Introduction to WSDAPI 101
The world of Web Services (WS) is often described in terms of contracts, messages, and generated code. The picture that’s painted gives a high-level overview of the interactions between clients and services; but in describing the fundamentals, it’s sometimes difficult to immediately understand how these concepts relate to interfaces, methods, function calls, and actual code.
This is the first in a series of articles that will start with that 10,000’ view of WS, but will also provide a concrete example that illustrates the connection between concept and code. These articles will be specifically geared toward explaining the concepts around my stack, the Web Services on Devices API (WSDAPI) available in Windows Vista and Windows Server 2008.
I originally called these articles Web Services from the programmer’s perspective, but the title was too long so it’s WSDAPI 101 instead. Either way, these articles will focus on illustrating Web Services (and specifically WSDAPI) in a way that’s most useful to developers who actually use it.
So to start on our journey, I’ve provided a roadmap of the articles in the series:
- WSDAPI 101 Part 1: Web Services from 10,000 feet (this article)
- WSDAPI 101 Part 2: The stack, explained through a concrete example
- WSDAPI 101 Part 3: Generated code and what it does for you
- WSDAPI 101 Part 4: The interfaces under the generated code
- WSDAPI 101 Part 5: Putting it all together to generate WS traffic
My intent is to keep articles isolated enough that you don’t need to read the first four to grok the last, but there will be some small overlap in content and you’ll certainly have the best understanding if you read all of them in order.
Alright, let’s start with the content.
The 10,000’ view
Before I start with the programmer’s perspective, I’ll begin with that 10,000 foot view that I mentioned earlier. It doesn’t tell you enough to get coding, but it’s necessary to understand the more concrete explanation.
Web Services are a pile of specifications that describe how to format and transfer messages. There are four fundamental objects in the WS world:
- A contract, which describes the data being sent in a message. This contract is typically described in a file written in the WSDL format.
- Messages, which are formatted according to the WS specifications and the contract. These messages are XML in the SOAP format and may be sent over many transports (communication channels), including HTTP and raw UDP.
- Clients, which send messages to a service and may receive responses, depending on the contract.
- Services, which accept messages from many clients and sends responses, again depending on the contract.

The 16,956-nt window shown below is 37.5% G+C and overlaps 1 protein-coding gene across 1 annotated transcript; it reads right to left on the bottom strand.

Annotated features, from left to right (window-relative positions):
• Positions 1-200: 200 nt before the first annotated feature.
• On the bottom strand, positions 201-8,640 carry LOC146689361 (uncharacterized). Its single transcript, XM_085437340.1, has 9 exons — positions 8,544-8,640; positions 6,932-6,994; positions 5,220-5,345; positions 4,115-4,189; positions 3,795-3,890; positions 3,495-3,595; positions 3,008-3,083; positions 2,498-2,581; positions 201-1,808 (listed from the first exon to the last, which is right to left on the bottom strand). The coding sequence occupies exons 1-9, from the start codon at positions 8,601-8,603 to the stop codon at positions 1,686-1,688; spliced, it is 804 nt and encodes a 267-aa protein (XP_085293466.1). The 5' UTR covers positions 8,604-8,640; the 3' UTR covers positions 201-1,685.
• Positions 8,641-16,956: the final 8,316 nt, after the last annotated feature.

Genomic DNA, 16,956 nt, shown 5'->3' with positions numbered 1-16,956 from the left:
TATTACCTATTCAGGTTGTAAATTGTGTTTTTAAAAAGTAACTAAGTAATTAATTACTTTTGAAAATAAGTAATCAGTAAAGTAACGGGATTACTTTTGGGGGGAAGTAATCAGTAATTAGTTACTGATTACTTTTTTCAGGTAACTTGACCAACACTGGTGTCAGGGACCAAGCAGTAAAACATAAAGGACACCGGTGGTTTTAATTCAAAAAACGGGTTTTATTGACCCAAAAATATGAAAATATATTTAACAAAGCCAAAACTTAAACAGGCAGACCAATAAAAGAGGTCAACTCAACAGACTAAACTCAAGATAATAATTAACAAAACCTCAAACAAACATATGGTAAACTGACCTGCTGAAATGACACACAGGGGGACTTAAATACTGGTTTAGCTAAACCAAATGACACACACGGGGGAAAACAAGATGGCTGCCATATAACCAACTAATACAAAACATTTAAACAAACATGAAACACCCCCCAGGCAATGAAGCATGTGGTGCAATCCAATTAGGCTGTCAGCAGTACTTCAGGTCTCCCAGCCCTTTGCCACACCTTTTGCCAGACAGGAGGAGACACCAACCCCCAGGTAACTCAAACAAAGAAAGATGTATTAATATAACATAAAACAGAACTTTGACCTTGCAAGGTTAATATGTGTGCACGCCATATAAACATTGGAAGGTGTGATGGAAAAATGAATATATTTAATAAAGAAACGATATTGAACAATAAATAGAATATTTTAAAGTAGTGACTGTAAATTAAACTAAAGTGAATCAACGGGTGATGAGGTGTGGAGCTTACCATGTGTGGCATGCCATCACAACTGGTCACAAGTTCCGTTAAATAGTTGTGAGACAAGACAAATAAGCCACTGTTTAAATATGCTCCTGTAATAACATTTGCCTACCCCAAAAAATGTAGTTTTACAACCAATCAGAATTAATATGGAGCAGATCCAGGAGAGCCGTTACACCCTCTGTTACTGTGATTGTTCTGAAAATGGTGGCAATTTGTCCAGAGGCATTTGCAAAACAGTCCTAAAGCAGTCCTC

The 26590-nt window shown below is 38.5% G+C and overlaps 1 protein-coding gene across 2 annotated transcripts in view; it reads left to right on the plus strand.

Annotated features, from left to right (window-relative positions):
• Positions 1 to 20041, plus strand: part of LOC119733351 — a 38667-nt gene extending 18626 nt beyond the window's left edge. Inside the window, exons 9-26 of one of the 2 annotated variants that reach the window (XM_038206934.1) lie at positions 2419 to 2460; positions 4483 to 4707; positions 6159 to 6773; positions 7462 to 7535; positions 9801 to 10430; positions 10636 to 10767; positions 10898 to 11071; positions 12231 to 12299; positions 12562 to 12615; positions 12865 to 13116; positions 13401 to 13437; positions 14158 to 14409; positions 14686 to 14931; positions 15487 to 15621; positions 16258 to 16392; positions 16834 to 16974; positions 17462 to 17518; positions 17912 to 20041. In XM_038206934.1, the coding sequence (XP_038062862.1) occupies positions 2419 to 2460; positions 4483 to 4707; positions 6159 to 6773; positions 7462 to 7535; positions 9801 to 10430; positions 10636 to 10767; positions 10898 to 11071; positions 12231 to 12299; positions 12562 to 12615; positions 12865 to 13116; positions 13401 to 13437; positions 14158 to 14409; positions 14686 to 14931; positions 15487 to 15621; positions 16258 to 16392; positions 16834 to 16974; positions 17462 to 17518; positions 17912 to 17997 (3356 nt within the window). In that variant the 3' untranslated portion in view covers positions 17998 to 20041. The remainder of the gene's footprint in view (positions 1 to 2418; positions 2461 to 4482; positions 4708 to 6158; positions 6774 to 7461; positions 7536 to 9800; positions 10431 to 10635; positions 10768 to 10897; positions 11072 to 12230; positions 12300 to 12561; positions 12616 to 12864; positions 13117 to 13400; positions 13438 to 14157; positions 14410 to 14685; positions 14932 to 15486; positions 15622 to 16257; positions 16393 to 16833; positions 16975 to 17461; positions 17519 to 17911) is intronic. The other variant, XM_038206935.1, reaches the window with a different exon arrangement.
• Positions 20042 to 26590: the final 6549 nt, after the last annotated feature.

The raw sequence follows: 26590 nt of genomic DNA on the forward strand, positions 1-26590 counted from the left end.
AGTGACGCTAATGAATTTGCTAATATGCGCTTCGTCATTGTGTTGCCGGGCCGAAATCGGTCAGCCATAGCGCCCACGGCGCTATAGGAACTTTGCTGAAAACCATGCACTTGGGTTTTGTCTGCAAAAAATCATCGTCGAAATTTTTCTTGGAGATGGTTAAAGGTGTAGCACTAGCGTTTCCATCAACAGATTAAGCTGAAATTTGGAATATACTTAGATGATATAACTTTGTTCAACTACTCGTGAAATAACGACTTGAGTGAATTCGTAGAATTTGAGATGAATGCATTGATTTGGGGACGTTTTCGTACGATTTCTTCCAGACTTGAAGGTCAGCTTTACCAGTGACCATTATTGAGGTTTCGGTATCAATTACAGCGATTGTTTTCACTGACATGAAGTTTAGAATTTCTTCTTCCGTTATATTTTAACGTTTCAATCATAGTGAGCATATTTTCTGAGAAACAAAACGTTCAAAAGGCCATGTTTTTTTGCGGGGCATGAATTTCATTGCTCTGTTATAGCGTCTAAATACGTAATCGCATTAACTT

The vast majority of Web Services conform to the descriptions above. There are a handful of cases where the contract and messaging take place in different ways, but we’ll conveniently ignore those for now. In any event, these four concepts are enough to understand the major actors in any WS communication.
Another vitally important part of the Web Services story is the programming model. Web Services are so powerful because in addition to the openness afforded by the transparent relationship between contract and message, there is also rich tool support to allow developers to quickly develop applications that can use this rich messaging functionality without actually having to deal directly with parsing XML or generating HTTP headers. This tooling makes developing clients and services very straightforward, and is easily one of the biggest reasons for the wide adoption of WS.
Now, this easy development process begins with the WSDL, which describes the programmatic data that will move between the client and the service. The WSDL describes port types and operations that roughly correspond to interfaces and methods. A developer takes this WSDL and feeds it through a service modeling tool, which generates code that exposes the functionality available at the service. If you’ve ever seen sample code for a WSDAPI or WCF application, you know that it only takes a few lines to connect to a service and issue meaningful, strongly typed messages.
And with that, you’re using WS.
The programmer’s perspective
But if you’re anything like me, the description I’ve just given you stops right before the interesting parts. WS gives you powerful messaging and an easy-to-use programming model, but how can I dig around in this to make things work the way I want? What is this “generated code” layer, and how does it work? What sort of things does the generated code depend on? Is the WSDL used at runtime, or just at compile time? How portable is this generated code, and can I use it with other WS stacks? What if I’m writing a Web Service from scratch—do I need all of the pieces that are described here? How do I debug failures in my WS client or service?
The list goes on and on, and this series is designed specifically to address these questions. If you’ve read to this point, you’ve probably realized that the answers to these questions aren’t in this article—but I assure you that they will be addressed in the next four articles, when I dive into the technology in detail. But now you understand the background and know what to expect, which is critical to a good and practical understanding of Web Services.
See you next time!